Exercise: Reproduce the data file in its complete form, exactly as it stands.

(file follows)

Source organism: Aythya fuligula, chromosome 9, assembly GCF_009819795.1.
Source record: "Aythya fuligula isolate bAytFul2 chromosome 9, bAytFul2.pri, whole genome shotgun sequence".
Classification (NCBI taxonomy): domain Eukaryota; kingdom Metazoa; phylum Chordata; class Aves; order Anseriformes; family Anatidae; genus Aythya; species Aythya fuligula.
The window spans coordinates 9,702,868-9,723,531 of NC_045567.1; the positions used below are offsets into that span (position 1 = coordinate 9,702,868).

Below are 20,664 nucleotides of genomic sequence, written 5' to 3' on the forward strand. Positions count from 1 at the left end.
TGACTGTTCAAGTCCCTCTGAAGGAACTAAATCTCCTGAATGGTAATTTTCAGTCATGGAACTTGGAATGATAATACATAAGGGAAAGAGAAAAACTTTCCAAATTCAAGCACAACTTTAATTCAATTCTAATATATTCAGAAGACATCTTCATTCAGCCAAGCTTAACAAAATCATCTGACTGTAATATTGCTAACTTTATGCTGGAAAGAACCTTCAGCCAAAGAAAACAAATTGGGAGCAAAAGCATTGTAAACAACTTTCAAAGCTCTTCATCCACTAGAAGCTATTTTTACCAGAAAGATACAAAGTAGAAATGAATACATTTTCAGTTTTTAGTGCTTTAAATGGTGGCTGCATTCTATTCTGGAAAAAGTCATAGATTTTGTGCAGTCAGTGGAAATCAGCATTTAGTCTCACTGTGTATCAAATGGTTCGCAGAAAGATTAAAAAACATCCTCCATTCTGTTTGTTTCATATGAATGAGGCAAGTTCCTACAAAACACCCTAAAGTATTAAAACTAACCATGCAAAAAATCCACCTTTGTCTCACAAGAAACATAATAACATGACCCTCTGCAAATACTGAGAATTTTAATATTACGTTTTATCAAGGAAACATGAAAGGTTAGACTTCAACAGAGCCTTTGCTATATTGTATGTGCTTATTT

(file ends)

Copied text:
Source organism: Aythya fuligula, chromosome 9, assembly GCF_009819795.1.
Source record: "Aythya fuligula isolate bAytFul2 chromosome 9, bAytFul2.pri, whole genome shotgun sequence".
Classification (NCBI taxonomy): domain Eukaryota; kingdom Metazoa; phylum Chordata; class Aves; order Anseriformes; family Anatidae; genus Aythya; species Aythya fuligula.
The window spans coordinates 9,702,868-9,723,531 of NC_045567.1; the positions used below are offsets into that span (position 1 = coordinate 9,702,868).

Below are 20,664 nucleotides of genomic sequence, written 5' to 3' on the forward strand. Positions count from 1 at the left end.
TGACTGTTCAAGTCCCTCTGAAGGAACTAAATCTCCTGAATGGTAATTTTCAGTCATGGAACTTGGAATGATAATACATAAGGGAAAGAGAAAAACTTTCCAAATTCAAGCACAACTTTAATTCAATTCTAATATATTCAGAAGACATCTTCATTCAGCCAAGCTTAACAAAATCATCTGACTGTAATATTGCTAACTTTATGCTGGAAAGAACCTTCAGCCAAAGAAAACAAATTGGGAGCAAAAGCATTGTAAACAACTTTCAAAGCTCTTCATCCACTAGAAGCTATTTTTACCAGAAAGATACAAAGTAGAAATGAATACATTTTCAGTTTTTAGTGCTTTAAATGGTGGCTGCATTCTATTCTGGAAAAAGTCATAGATTTTGTGCAGTCAGTGGAAATCAGCATTTAGTCTCACTGTGTATCAAATGGTTCGCAGAAAGATTAAAAAACATCCTCCATTCTGTTTGTTTCATATGAATGAGGCAAGTTCCTACAAAACACCCTAAAGTATTAAAACTAACCATGCAAAAAATCCACCTTTGTCTCACAAGAAACATAATAACATGACCCTCTGCAAATACTGAGAATTTTAATATTACGTTTTATCAAGGAAACATGAAAGGTTAGACTTCAACAGAGCCTTTGCTATATTGTATGTGCTTATTT